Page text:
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From the Washington Post, June 20, 1994


Carter Trip May Offer `Opening:' White House Wary of Ex-President's View-- North Korea `Crisis Is Over'


The Clinton administration yesterday offered an upbeat appraisal of the controversial visit by former president Jimmy Carter to North Korea, saying it may have produced `an opening' in stalled efforts to resolve a dispute over that country's nuclear program.

Assistant Secretary of State Robert L. Gallucci, the senior U.S. envoy on North Korean nuclear matters, offered this assessment after a two-hour briefing by Carter for senior officials at the White House. During the briefing, Carter also spoke by telephone for 30 minutes with President Clinton, who was at Camp David.

Gallucci, at a news briefing, repeated the administration's position that Washington needs to verify the specifics of North Korea's reported offer to Carter to freeze its nuclear program in exchange for new high-level talks with the United States.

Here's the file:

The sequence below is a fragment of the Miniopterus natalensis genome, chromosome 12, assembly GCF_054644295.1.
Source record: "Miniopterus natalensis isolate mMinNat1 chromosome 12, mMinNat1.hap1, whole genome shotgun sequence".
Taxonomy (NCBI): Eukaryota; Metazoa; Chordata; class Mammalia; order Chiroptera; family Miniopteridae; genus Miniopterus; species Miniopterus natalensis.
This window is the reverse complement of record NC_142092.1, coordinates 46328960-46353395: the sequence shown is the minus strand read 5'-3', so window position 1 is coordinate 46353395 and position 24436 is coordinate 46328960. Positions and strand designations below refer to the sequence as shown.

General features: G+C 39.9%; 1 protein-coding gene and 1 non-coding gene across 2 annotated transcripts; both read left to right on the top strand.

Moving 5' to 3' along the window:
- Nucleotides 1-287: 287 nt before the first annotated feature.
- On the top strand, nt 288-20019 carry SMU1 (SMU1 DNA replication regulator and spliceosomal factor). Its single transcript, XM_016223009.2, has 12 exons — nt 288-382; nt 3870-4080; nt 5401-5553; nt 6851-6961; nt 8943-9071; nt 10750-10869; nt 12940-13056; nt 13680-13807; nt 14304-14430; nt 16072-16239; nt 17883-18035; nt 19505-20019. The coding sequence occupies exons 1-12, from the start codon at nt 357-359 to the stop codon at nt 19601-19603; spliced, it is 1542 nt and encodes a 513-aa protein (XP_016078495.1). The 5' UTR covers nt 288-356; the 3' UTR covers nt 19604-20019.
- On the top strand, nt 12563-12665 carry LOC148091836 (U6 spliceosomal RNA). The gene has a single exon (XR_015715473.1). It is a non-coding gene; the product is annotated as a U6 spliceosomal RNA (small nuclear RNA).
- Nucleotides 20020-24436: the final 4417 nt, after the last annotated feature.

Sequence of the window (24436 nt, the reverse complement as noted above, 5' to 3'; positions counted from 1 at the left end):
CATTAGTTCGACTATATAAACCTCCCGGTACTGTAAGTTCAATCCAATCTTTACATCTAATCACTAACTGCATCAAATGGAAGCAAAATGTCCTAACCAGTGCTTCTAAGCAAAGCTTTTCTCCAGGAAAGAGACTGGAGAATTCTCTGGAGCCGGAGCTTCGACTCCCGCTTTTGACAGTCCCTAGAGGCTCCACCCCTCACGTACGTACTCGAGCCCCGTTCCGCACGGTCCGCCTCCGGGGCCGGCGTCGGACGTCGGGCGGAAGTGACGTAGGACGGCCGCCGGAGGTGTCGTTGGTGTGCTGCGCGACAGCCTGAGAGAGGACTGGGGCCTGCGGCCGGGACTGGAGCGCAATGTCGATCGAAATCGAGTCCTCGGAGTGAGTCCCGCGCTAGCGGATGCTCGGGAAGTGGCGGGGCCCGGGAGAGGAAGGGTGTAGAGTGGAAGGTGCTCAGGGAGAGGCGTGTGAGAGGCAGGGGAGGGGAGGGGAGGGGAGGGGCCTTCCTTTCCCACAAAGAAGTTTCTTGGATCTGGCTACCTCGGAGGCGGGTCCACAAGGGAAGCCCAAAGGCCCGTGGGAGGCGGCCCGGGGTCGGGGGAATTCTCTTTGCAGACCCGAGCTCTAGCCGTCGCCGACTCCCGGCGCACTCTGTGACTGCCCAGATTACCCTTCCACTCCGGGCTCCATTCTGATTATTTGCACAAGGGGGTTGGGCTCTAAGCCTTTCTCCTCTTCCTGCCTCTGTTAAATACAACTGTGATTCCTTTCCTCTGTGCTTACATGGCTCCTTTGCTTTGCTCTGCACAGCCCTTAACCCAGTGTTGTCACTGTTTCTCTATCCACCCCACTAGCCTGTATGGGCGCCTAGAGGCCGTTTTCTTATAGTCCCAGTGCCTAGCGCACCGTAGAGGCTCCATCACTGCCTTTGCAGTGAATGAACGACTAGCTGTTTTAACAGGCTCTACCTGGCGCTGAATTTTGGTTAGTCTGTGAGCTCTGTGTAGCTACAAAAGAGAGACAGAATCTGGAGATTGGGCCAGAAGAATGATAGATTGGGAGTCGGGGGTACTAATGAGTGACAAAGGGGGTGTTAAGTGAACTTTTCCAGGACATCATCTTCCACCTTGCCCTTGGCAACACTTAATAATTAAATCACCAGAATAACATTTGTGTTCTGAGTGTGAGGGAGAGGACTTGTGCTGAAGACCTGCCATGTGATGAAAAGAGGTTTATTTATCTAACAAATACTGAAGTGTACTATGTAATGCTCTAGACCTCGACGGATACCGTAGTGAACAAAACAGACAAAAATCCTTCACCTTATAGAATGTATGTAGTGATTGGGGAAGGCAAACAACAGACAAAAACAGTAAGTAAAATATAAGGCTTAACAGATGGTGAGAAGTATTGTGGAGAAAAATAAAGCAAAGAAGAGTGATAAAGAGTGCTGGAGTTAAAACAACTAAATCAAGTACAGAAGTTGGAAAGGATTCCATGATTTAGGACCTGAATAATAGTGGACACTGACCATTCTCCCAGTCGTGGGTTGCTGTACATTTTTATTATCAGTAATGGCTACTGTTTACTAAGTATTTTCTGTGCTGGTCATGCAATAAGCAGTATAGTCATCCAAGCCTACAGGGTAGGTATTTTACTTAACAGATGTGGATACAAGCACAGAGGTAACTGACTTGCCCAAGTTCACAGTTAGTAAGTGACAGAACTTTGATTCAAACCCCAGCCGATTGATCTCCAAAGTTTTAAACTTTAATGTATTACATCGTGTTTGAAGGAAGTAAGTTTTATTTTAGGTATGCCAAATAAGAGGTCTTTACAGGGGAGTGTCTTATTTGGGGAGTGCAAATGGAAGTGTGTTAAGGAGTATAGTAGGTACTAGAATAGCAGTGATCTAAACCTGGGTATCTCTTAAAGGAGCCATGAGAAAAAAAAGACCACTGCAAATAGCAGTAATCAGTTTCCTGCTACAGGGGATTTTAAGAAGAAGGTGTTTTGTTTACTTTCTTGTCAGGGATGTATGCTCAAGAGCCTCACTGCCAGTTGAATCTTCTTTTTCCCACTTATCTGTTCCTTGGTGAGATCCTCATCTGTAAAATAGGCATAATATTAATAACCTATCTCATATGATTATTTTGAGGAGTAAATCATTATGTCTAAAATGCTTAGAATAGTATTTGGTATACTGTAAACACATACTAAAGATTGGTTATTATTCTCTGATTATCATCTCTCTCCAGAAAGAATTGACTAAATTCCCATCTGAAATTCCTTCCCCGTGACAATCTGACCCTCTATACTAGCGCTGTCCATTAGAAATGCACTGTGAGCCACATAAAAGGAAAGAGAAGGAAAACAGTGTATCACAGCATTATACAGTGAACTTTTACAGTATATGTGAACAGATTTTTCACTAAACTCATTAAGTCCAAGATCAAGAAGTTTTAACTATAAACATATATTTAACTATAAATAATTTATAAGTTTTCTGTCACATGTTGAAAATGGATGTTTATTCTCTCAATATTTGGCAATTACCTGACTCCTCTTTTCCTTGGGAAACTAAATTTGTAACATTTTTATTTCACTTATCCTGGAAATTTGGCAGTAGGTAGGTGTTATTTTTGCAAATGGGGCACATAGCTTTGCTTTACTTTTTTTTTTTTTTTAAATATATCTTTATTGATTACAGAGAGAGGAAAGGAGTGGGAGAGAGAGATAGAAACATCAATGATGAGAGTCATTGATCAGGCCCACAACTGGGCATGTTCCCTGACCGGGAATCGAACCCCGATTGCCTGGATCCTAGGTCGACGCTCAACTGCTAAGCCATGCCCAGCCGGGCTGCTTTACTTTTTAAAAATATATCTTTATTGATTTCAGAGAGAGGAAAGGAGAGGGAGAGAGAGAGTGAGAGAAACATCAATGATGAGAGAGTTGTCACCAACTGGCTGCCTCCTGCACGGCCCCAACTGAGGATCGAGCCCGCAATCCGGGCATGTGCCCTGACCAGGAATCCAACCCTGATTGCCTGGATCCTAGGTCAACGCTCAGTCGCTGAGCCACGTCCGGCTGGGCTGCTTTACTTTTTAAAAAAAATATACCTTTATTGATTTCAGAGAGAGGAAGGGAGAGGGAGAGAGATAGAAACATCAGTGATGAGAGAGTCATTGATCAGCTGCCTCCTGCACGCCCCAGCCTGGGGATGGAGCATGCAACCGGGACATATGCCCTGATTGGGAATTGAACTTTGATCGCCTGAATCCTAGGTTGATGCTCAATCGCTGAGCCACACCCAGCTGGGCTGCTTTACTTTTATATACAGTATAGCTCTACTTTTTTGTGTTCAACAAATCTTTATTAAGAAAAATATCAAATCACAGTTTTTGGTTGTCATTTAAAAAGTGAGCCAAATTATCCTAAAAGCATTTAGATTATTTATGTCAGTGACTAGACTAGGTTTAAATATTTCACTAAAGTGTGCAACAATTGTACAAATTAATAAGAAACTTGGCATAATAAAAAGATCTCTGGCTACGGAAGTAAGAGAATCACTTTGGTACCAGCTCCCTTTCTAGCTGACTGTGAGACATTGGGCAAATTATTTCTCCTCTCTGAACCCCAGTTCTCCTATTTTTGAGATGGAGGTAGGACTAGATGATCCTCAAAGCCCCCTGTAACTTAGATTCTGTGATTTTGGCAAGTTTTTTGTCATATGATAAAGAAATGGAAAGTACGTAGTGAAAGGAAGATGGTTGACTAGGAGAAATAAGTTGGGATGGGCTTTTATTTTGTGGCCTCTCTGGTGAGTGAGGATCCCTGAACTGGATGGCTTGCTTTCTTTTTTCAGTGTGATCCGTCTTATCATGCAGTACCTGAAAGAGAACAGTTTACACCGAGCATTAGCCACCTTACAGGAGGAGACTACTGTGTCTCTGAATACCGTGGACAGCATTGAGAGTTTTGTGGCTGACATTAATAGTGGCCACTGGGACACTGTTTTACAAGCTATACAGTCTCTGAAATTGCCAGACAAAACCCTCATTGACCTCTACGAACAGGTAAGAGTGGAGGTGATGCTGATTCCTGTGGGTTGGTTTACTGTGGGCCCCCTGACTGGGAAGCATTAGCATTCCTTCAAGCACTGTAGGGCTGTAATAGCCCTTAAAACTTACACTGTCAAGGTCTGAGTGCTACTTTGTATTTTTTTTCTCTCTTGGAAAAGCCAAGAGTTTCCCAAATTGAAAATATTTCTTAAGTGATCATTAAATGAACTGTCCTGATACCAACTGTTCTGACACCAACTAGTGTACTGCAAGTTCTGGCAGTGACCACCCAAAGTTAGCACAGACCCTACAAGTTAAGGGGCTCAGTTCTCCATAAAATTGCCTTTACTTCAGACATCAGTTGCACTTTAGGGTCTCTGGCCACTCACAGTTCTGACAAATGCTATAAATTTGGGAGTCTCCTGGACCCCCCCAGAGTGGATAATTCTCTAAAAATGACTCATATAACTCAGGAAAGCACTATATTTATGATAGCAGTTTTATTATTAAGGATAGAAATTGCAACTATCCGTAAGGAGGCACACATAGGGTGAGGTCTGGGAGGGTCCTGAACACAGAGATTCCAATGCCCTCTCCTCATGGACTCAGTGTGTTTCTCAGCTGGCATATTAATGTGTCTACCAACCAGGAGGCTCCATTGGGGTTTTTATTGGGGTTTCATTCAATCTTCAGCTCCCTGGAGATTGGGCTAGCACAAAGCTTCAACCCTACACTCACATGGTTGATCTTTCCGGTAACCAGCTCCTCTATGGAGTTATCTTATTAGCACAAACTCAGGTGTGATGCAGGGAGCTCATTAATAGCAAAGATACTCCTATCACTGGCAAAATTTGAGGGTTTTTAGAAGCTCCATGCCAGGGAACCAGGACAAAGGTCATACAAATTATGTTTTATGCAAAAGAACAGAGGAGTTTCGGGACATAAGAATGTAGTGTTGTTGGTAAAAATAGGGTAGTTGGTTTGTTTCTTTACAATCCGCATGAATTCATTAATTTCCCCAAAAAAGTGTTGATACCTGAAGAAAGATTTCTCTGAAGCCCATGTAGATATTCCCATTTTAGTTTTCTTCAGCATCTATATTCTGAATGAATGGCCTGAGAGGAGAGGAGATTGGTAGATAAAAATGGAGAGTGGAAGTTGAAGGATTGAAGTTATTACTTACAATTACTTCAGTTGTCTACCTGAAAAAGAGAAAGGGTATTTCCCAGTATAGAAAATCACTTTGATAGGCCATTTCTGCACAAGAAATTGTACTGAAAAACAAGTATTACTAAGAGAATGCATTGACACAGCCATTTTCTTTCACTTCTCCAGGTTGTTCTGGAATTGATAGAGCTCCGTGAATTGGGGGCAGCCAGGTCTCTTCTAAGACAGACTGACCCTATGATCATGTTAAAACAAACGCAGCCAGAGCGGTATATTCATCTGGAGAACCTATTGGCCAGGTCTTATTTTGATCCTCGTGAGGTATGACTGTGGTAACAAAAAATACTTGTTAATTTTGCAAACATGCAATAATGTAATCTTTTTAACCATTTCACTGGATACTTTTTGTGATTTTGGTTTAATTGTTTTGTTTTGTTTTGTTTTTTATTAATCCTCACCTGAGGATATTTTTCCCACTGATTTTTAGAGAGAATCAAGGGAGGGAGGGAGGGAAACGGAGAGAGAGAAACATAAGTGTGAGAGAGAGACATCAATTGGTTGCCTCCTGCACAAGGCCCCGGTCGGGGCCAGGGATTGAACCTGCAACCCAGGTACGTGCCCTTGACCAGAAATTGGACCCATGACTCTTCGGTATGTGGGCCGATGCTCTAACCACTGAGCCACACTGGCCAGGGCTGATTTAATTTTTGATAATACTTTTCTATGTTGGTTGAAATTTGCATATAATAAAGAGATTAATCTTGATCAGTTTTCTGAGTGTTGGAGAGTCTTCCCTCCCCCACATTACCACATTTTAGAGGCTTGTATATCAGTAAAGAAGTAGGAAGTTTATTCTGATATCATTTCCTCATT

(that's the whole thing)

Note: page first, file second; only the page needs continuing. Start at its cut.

Gallucci also declined to endorse Carter's statement outside the White House after his briefing that `the crisis is over.' But Gallucci's assessment, while guarded, was more optimistic than the tentative stance that he and other administration officials adopted before hearing from Carter face-to-face.

`It may be well that President Carter has brought back something upon which we can build and defuse the situation,' Gallucci said, explaining that his conclusion was based on hearing new deals of the visit. `The characterization I'm comfortable with is that there may be an opening here.'